Flying Tiger Line Pilots Association
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|We need too spend more time remembering old friends and I wish I had
spent more time talking to some of them now flown West. As I have been
going through some pictures of the past reunions. I found a picture of
Gene Martin, taken at one of the last Prescott Reunions. Gene passed
away shortly after and I did not know how sick he had been. I remember
we elected or kind of railroaded him as Sec/Treasurer at the Seal beach
reunion and although I am not to sure how much he wanted the job, it was
typical Gene not to complain and do the best job he knew how. He always
had something good to say about people and he worked very hard in his
last days for us.
My connection to him had started before either his or my employment with Tigers and I looked up in my Log Book, sure enough Gene Martin, March 8, 1965, Cessna 150 6665T HHR-LCL preparation for Commercial Pilot. Sure enough Gene had come out to take flight instruction at Progressive Flying Service and told me he was going to be an Airline pilot. Right, I thought he is just learning to fly and in his thirties, an unheard of old age in 1964. Here I am early twenties all kinds of time and ratings and can't get a job. But he was determined and we flew almost daily.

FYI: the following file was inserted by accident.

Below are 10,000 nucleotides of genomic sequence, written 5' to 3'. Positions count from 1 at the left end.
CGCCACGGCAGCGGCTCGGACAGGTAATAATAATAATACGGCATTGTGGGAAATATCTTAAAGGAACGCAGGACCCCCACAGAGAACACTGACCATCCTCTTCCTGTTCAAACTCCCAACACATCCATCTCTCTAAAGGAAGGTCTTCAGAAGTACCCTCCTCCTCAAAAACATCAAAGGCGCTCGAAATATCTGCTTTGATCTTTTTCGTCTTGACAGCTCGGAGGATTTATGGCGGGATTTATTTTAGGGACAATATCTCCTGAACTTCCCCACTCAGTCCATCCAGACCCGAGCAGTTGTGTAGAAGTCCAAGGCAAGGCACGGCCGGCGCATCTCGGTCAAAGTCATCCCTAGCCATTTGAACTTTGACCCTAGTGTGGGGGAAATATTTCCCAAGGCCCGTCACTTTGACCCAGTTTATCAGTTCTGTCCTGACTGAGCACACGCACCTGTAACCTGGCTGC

Many Tiger pilots came out of Progressive, I think we had a guardian angel there in Barney South the manager who instilled all sorts of things in our early education about things like flying and girls, his favorite at the time was how Charlie Brown was been dealt with by Lucy. I think he viewed us fledgling aviators the same way. When it came time to get his recommendation, he must have had an in with the airlines because all the instructors seemed to be accepted by Western, United and especially Tigers. Ah remember how young we were and the world of becoming an Airline Pilot was so exciting.
Back to Gene. I was hired by Tigers in January 1966, and low and behold a few years later there in a crew room somewhere was Gene Martin in a Tiger uniform. I didn't believe my eyes, he had overcome the odds of age and experience and through his persistence had became a Tiger. I do recall a rather amusing story somewhere that after a few years, on a check ride someone asked about his instrument rating and he said something about I didn't know you needed one of those. Maybe someone can remember and supply the details. Any way I had the privilege of his friendship during our years with Tigers and is one of the people I miss very much. Come to the reunions and talk to your old friends, we are very close.